Solutions 10
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8.3:
40: Not isomorphic. The left graph has 4 vertices of degree 3, the
right one only 2.
42: Not isomorphic. If you select all vertices that have degree 4 in
both given graphs, and all edges that link such vertices, the lower
one gives you 2 isolated points, the upper one 2 points with an
edge between them. These are not isomorphic, hence the two big
ones are not either.
46: Suppose phi is a way of identifying vettices of G with vertices of
H such that 2 vertices v, v' are linked precisely when phi(v) and
phi(v') are linked. Put in another way, v and v' fail to be linked
if and only if ph(v) and phi(v') fail to be linked.
Now, failing to be linked in G means to be linked in the
complement G'. Also, failing to be linked in H means to be linked
in the complement H'.
We conclude that
v and v' are linked in G'
if and only if
v and v' are not linked in G
if and only if
phi(v) and phi(v') are not linked in H
if and only if
phi(v) and phi(v') are linked in H'.
Hence the same map phi gives an isomorphism between the
complements G' and H'.
9.4:
14: a) One component is formed by
the vertices a, b, e and the edges between them. There are 2 more
components, c alone is a "sink"
(no arrows coming out), and d alone is a "source" (all arrows coming out).
b) One component is c,d,e. There are 3 more, the points a, b and f
taken separately.
c) e is a sink, so a component by itself. All other points belong
to one big strongly connected component.
22: G=K_(3,3) is bipartite. That means we can color G with 2 colors
red and blue. Let v be any vertex of G, and v' an adjacent vertex.
So, for example, v is red and v' is blue. There cannot be a path
of even length from v to v' because an even number of steps brings
you back to the same color. To find the number of paths of length
3 from v to v' note that this means simply picking one vertex on
the blue side as the end point of the first edge, and a vertex on
the red side as endpoint of the second edge. (All red vertices
are linked to all bue ones, so there is no problem of "getting
stuck").
Then this means that there are 3x3=9 paths of length 3.
If we look at paths of length 5, we need to look at 4 intermediate
points, 2 red and 2 blue. So there are 3^4 ways of making a path
from v to v' that have length 5.
26: Note first that whenever you have a graph G with k components, and
you remove one edge, then you can have either k or k+1 components
in the new graph.
Starting with a connected graph G, delete all e edges.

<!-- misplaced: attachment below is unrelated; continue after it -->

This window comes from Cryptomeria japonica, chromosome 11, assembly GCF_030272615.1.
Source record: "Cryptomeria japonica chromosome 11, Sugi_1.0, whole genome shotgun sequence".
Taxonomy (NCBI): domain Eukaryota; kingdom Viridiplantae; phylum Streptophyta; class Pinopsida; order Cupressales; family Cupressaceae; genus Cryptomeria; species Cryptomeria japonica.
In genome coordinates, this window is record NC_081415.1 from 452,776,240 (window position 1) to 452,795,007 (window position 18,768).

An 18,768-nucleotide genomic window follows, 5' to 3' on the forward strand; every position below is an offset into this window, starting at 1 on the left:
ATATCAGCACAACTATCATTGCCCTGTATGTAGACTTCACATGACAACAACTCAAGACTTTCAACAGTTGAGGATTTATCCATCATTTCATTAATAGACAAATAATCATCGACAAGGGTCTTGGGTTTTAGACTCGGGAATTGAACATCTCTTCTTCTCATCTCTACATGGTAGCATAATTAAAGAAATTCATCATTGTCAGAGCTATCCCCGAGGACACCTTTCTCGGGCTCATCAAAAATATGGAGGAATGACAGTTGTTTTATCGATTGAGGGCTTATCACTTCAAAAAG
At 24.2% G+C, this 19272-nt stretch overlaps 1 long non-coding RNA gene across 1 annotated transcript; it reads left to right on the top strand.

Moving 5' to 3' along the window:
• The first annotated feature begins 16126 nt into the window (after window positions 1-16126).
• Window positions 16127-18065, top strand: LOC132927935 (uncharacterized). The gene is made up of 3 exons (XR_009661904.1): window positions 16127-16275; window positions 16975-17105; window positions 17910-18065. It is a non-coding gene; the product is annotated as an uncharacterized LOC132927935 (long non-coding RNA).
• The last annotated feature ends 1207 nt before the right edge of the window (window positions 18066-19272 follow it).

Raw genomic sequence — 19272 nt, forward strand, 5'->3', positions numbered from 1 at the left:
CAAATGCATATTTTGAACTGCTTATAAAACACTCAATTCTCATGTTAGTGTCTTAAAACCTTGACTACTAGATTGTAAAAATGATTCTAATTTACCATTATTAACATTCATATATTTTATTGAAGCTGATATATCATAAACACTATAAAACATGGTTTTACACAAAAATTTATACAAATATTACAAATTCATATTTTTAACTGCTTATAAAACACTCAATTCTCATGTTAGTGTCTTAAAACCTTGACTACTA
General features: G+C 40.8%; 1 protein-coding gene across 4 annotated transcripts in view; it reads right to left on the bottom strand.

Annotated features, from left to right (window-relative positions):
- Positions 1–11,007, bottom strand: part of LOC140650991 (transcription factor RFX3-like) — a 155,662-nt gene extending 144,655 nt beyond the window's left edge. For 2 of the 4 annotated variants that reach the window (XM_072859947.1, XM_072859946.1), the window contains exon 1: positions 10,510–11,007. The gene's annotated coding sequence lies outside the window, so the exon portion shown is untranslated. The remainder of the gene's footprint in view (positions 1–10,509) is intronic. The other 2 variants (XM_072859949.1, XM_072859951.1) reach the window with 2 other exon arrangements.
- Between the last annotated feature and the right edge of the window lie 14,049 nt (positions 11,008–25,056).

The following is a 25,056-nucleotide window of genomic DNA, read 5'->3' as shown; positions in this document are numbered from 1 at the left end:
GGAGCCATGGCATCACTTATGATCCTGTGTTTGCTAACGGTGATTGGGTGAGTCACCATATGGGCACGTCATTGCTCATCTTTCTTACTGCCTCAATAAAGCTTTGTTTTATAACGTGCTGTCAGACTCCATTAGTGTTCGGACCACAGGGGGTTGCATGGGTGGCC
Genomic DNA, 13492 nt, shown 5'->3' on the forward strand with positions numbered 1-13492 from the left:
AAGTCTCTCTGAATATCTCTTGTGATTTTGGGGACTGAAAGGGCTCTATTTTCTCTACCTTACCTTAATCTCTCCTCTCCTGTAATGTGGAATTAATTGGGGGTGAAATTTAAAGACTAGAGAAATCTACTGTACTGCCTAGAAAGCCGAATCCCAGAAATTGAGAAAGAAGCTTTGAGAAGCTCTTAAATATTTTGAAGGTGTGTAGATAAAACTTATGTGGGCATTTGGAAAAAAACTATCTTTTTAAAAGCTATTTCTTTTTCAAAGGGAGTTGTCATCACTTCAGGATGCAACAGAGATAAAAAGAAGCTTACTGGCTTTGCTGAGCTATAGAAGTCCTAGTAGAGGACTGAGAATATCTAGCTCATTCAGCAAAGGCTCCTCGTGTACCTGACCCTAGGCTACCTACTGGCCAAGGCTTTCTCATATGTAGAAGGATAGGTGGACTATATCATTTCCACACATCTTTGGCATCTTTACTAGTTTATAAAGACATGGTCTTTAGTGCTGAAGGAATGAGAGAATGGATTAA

Since G had only one connected component, G with all edges deleted
has no more than 1+e connected components.
On the other hand, G without all edges has as many connected
components as G has vertices.
So v is at least e+1. Put another way, if G is connected then the
number of edges is at least one less than the number of vertices.
28: We saw a theorem that says that if G has ay vertex of odd degree
then there must be another one of odd degree (in fact, we proved that
the number of vertices of odd degree is even. So if there is one,
there must be at least 2.)
Now let v be of odd degree and denote by H the connected component
of v in G. Then H is of course a graph in its own light. That
means, that the theorem about the existence of even numbers of odd
degree vertices applies to H just as much as to G. So there is a
vertex v' (different from v) in H that has odd degree. (Maybe more
than one even.) But since H is connected, there is a path from v
to v'.
44: It is a block matrix with sizes of the blocks equal to the number
of vertices in the respective connected components.
46: Consider the (i,j)-entry of the successive powers A, A^2,
A^3,... where A is the adjacency matrix of G. The first time that
this entry is nonzero indicates the shortest path from v_i to v_j.
54: a) (fwsc,0) (fws,c) (fwc,s) (fsc,w) (0,fwsc) (w,fsc) (s,fwc)
(c,fws) (fs,wc) (wc,fs) (0,fwsc).
b) This is a bit tricky in a text file.
c) It encodes a strategy for the farmer to get his family acrosss
the river.
d) (fwsc,0) (wc,fs) (fwc,s) (c,fws) (fsc,w) (s,fwc) (fs,wc) (0,fwsc)
and
(fwsc,0) (wc,fs) (fwc,s) (w,fsc) (fsw,c) (s,fwc) (fs,wc) (0,fwsc)
e) Obviously, it makes no difference. Wolf and cabbage cross once
in each scenario and sheep crosses 3 times both times.